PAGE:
The issue includes perspectives on the events of spring 1968 and the aftermath in Memphis as only those who lived it can provide. Award-winning writer Hampton Sides, who grew up in Memphis and served as "Mayor for a Day" with Henry Loeb as a youth, contributed a stirring essay on the legacy of April 4, 1968.
Ten local civil rights pioneers, including Rev. James Lawson, whose invitation brought King to Memphis the last time, Rev. Samuel "Billy" Kyles, who stood steps away from King as the fatal shot was fired, and Maxine Smith, local NAACP executive secretary from 1962-1995, share their first-person narratives of spring 1968.
The story of the making of the National Civil Rights Museum details how coalitions of white and black leaders came together in 1988 the way that they couldn't in 1968 to transform the Lorraine Motel from the broken-down whorehouse it became after the assassination, to the internationally recognized symbol of hope it is today.
Finally, the timeline excerpted below gives us a sense of the swirling activity around King and the city during his last 31 hours, 28 minutes on earth, in Memphis:
In his final years, Dr. Martin Luther King Jr. had death on his mind. While watching news coverage of the assassination of President John F. Kennedy, he turned to his wife, Coretta, and told her, "This is what is going to happen to me." All his adult life, this practitioner of nonviolence had been threatened, assaulted, and surrounded by people -- most of them white, some of them black -- who considered him their enemy. The FBI routinely released memos documenting his activities, with the heading "Martin Luther King -- Communist."
Andrew Young, one of the leaders of the Atlanta-based Southern Christian Leadership Conference, observed that King had questioned "fundamental patterns of American life" and had therefore "become the enemy" to many Americans.
So as he headed to Memphis in the spring of 1968, to hold what he hoped would be a peaceful demonstration in support of the sanitation workers' strike here, King knew his life was in grave danger. "There's no way in the world you can keep somebody from killing you," he told a reporter, "if they really want to kill you."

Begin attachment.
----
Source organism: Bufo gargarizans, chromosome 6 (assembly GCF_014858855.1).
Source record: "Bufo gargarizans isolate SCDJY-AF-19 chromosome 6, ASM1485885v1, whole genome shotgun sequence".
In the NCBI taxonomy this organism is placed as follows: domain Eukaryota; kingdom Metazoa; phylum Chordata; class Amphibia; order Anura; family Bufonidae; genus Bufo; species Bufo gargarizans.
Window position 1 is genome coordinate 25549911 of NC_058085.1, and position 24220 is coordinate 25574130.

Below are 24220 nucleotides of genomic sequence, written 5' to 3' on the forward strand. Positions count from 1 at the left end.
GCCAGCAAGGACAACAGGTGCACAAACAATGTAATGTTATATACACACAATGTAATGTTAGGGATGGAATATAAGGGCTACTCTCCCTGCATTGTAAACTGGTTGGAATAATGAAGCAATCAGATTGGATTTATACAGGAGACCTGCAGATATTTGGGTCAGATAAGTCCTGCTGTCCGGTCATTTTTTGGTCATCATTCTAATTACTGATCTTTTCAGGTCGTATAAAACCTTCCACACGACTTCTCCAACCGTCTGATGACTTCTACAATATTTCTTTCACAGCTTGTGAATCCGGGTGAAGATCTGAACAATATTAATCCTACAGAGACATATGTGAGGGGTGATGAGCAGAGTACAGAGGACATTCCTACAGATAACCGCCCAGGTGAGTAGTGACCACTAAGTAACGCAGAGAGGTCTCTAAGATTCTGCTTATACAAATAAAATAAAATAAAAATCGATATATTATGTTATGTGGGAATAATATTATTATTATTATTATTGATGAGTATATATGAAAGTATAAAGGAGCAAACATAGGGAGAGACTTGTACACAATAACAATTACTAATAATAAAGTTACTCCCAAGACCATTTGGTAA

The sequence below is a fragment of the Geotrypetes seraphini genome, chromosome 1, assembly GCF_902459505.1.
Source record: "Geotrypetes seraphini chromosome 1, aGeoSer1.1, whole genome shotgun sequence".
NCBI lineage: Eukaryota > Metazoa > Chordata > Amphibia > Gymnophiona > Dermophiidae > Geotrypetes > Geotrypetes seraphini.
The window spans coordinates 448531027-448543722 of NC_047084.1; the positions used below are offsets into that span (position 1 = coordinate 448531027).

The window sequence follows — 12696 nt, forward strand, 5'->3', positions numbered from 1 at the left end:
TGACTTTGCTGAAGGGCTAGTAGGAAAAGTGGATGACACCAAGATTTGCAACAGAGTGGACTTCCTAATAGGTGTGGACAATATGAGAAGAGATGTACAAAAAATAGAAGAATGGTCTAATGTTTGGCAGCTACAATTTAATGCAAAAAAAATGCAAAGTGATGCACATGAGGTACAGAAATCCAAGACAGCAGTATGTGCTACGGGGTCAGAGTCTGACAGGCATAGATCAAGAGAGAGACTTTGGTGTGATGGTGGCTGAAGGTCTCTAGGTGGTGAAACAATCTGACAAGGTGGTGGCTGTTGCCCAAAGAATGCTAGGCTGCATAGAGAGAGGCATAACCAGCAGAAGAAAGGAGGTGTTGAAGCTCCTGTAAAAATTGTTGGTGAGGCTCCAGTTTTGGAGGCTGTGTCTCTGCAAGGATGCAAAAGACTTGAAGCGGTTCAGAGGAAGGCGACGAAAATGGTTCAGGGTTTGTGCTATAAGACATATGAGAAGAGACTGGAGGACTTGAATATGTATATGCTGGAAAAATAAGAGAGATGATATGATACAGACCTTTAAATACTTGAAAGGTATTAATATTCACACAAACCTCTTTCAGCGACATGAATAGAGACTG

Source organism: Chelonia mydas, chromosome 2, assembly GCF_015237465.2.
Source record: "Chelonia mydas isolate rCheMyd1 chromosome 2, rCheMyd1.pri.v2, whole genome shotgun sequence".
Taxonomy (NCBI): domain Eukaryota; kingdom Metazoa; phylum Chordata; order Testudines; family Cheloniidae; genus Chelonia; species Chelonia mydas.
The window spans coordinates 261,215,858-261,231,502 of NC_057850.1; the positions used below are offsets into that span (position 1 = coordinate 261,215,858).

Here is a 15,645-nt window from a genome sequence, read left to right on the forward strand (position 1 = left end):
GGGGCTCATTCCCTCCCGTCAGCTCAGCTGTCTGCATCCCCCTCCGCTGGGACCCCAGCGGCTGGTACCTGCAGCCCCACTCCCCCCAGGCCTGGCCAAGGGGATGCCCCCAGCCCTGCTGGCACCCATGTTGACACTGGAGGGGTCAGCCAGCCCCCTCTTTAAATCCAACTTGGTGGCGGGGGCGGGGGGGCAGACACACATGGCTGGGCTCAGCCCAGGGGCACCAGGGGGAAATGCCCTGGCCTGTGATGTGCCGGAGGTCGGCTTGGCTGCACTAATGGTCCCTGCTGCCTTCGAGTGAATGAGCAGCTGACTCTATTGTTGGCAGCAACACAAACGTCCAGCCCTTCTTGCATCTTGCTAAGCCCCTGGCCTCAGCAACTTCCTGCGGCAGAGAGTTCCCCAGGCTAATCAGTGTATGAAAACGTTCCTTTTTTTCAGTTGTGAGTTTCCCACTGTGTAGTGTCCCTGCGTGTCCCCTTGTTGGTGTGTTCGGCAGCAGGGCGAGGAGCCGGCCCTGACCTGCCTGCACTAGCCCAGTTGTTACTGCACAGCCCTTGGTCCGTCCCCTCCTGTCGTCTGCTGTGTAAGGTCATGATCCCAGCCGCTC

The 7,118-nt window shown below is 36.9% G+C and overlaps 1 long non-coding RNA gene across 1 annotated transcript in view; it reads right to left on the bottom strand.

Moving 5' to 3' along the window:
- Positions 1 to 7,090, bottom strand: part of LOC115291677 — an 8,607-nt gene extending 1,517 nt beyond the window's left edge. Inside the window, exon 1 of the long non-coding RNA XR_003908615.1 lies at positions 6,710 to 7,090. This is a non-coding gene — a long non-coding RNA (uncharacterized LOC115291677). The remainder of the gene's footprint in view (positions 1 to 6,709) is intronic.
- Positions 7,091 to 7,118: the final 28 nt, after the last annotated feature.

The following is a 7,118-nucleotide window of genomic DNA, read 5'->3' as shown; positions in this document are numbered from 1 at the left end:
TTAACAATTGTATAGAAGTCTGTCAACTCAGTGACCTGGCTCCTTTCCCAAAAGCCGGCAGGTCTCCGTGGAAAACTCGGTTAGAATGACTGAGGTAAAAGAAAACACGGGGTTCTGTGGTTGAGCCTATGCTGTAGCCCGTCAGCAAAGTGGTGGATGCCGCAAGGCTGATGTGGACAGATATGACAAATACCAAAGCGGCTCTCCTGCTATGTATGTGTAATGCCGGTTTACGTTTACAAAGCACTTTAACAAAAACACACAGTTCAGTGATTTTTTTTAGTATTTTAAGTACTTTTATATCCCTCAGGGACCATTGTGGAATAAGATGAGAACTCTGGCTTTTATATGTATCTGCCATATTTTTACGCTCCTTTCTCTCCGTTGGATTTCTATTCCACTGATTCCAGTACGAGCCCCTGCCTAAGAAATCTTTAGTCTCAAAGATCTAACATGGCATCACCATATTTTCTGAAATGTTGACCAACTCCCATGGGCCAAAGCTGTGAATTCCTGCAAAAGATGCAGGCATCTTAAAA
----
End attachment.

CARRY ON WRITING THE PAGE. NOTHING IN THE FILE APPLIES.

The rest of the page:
And he knew Memphis would be a challenge. The sanitation strike had dragged on into its fifth week, and the situation seemed hopeless. Jerry Wurf, international head of the American Federation of State, County and Municipal Employees (AFSCME) had complained bitterly, "I spent half my time trying to keep that city from burning down, while the god-damned mayor was pouring gasoline on the situation as I ran around pulling matches out of people's hands."
King's supporters had dire premonitions. On the night following the dreadful riot of March 28th, the Rev. James Jordan, pastor of historic Beale Street Baptist Church, woke up in tears. He later told friends that he'd had a nightmare: "Dr. King's picture came before me. I saw the Lord had shown me Dr. King's death."
When King decided to return to Memphis on April 3rd, to salvage his reputation and show the world that he could indeed preach the gospel of nonviolence with a second march on April 8th, a bomb threat delayed his flight. Ralph Abernathy, his second-in-command at the SCLC, reassured him, "Nobody is going to kill you, Martin," but King still seemed deeply troubled. Later that day, however, he told supporters, "I would rather be dead than afraid."
Then came his famous speech that blustery evening of April 3, 1968, at Mason Temple. With the wind howling outside and banging the shutters around the packed auditorium, he seemed to pause and reflect for a few seconds, then said, "Like anybody, I would like to live a long life. Longevity has its place. But I'm not concerned about that now. I just want to do God's will. And He's allowed me to go up to the mountain. And I have seen the promised land. I may not get there with you. But I want you to know tonight, that we as a people will get to the promised land ..."
Within 24 hours, he would be felled by an assassin's bullet ...
To follow the final 31 hours, 28 minutes of King's life, from the time he landed at the airport until James Earl Ray's bullet felled him on the balcony of the Lorraine Motel, read Memphis magazine senior editor Michael Finger's definitive timeline.